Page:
Because they are code-based, those applications often contain significant software vulnerabilities on day 1—many that go undetected or unresolved until after a security incident. As every business continues to increase the amount of software it creates, more code is deployed into an organization creating more potential vulnerabilities.
The industry needs a completely different approach to keep up with the speed of technology and business change—and growing backlog of software vulnerabilities for attackers to target. We need to take a step back and examine how our reliance on code is impacting cybersecurity and other business outcomes.
This industry essentially thrives on disaster. Yet, most of the people I’ve talked to over the years would genuinely like to see organizations adopting sound security practices and cybercriminals getting the shorter end of the stick. What do you think about this paradox?
It’s important to remember that, while we do see a lot of reactive spending and action around breaches, there is a much larger opportunity for the industry to be proactive.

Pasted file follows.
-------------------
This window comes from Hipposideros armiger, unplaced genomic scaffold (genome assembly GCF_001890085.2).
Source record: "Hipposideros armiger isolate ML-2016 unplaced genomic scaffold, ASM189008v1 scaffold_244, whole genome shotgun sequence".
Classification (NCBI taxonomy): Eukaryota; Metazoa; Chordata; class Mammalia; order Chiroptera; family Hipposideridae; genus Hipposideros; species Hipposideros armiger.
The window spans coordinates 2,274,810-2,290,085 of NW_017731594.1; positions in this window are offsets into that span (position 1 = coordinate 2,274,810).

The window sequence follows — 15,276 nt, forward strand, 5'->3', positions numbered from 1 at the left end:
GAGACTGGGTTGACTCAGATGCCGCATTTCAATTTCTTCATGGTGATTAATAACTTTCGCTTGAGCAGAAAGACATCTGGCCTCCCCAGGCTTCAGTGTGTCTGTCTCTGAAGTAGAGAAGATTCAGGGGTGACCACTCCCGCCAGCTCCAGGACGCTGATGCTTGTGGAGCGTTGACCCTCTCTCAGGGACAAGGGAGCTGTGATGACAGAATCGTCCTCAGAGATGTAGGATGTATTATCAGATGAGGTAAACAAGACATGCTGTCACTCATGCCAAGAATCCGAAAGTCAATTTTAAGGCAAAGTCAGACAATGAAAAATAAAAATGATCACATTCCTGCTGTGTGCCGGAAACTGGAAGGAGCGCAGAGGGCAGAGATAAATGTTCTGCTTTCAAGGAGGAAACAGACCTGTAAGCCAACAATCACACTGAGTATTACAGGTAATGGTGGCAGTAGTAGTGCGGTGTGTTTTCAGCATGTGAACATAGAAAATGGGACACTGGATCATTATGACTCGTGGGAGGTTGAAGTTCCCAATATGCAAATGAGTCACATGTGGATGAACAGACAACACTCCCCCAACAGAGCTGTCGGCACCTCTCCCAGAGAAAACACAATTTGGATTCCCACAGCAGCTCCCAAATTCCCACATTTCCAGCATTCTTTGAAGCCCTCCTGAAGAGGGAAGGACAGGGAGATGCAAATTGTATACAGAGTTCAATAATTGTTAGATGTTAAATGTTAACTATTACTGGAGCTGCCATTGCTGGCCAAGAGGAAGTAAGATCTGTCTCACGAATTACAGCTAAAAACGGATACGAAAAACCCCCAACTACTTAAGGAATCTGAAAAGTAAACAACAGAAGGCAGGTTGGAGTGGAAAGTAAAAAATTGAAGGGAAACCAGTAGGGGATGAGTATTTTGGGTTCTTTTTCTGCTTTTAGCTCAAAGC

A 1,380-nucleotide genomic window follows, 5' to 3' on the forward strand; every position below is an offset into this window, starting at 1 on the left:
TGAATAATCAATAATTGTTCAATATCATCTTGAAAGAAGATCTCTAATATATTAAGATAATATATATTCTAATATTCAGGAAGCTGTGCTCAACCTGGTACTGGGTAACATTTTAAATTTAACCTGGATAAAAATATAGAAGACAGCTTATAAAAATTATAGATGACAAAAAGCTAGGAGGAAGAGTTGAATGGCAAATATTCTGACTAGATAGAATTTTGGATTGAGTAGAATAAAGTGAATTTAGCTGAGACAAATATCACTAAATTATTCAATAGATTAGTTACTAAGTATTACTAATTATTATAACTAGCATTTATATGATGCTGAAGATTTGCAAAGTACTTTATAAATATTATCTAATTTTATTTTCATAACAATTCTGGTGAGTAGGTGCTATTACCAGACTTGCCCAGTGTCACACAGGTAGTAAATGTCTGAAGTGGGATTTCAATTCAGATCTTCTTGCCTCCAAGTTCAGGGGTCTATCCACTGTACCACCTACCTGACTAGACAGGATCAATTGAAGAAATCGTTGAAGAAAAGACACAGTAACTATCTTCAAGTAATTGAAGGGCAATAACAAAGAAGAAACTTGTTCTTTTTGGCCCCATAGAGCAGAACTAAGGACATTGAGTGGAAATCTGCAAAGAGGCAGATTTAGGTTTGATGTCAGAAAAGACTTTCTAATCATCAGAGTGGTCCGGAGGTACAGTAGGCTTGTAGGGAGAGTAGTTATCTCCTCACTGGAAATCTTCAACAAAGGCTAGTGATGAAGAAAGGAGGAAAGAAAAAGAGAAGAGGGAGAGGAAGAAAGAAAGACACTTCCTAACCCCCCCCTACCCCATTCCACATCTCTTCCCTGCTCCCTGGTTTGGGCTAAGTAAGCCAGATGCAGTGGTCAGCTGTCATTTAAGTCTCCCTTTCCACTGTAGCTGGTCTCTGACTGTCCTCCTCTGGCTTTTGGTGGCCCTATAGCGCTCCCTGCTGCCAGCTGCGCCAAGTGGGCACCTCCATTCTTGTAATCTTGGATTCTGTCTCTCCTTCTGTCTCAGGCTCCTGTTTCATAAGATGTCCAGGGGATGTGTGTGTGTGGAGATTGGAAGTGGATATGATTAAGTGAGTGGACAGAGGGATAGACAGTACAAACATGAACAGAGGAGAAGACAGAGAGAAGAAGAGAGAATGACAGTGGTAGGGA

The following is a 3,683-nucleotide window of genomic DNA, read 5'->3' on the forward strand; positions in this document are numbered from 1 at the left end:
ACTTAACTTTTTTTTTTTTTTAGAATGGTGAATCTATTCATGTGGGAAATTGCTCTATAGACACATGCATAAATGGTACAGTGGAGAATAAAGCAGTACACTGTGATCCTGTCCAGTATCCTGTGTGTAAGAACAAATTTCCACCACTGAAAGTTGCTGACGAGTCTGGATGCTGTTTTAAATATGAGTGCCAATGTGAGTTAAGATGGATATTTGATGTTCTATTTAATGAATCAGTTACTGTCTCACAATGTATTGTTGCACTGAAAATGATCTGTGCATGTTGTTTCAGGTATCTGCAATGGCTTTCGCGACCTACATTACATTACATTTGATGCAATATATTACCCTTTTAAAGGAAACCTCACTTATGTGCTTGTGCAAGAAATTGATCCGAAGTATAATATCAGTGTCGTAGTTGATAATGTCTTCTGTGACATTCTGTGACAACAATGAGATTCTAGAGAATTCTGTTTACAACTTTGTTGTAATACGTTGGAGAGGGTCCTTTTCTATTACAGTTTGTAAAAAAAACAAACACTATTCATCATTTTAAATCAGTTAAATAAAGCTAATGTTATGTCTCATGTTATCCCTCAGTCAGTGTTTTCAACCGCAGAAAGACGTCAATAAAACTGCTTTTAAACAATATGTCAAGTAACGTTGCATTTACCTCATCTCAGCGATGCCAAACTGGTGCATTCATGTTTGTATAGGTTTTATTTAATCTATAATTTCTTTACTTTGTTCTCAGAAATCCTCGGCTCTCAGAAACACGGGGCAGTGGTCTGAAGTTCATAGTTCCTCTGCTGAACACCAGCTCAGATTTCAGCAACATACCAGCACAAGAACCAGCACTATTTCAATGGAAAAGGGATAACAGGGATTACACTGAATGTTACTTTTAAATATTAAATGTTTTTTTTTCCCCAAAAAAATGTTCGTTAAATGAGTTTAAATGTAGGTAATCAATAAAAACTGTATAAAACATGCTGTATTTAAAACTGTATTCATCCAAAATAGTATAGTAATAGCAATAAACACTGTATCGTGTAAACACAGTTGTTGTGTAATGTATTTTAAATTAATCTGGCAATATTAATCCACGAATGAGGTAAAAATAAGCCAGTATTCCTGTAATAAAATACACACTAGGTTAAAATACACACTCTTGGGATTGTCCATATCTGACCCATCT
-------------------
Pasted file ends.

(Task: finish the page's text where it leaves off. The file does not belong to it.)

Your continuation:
While it’s certainly important to respond forcefully when a breach happens, that’s typically just the tip of the iceberg in terms of cybersecurity risks.
It’s important to take a step back and identify issues before they arise and move to solve them. If you approach it in this way, there’s no shortage of opportunity and it makes cybercriminals less successful.
What do you see as the key challenges for the information security industry over the next five years?
We must address the massive amount of legacy code within our institutions, and even the more current software releases deployed with tech debt. Enterprises are creating software at an astonishing rate, which means new vulnerabilities are being created at the same rate.
We need to move fast to identify and resolve the existing backlog of vulnerabilities within legacy code, while also evolving the way we build software to reduce vulnerabilities from the start.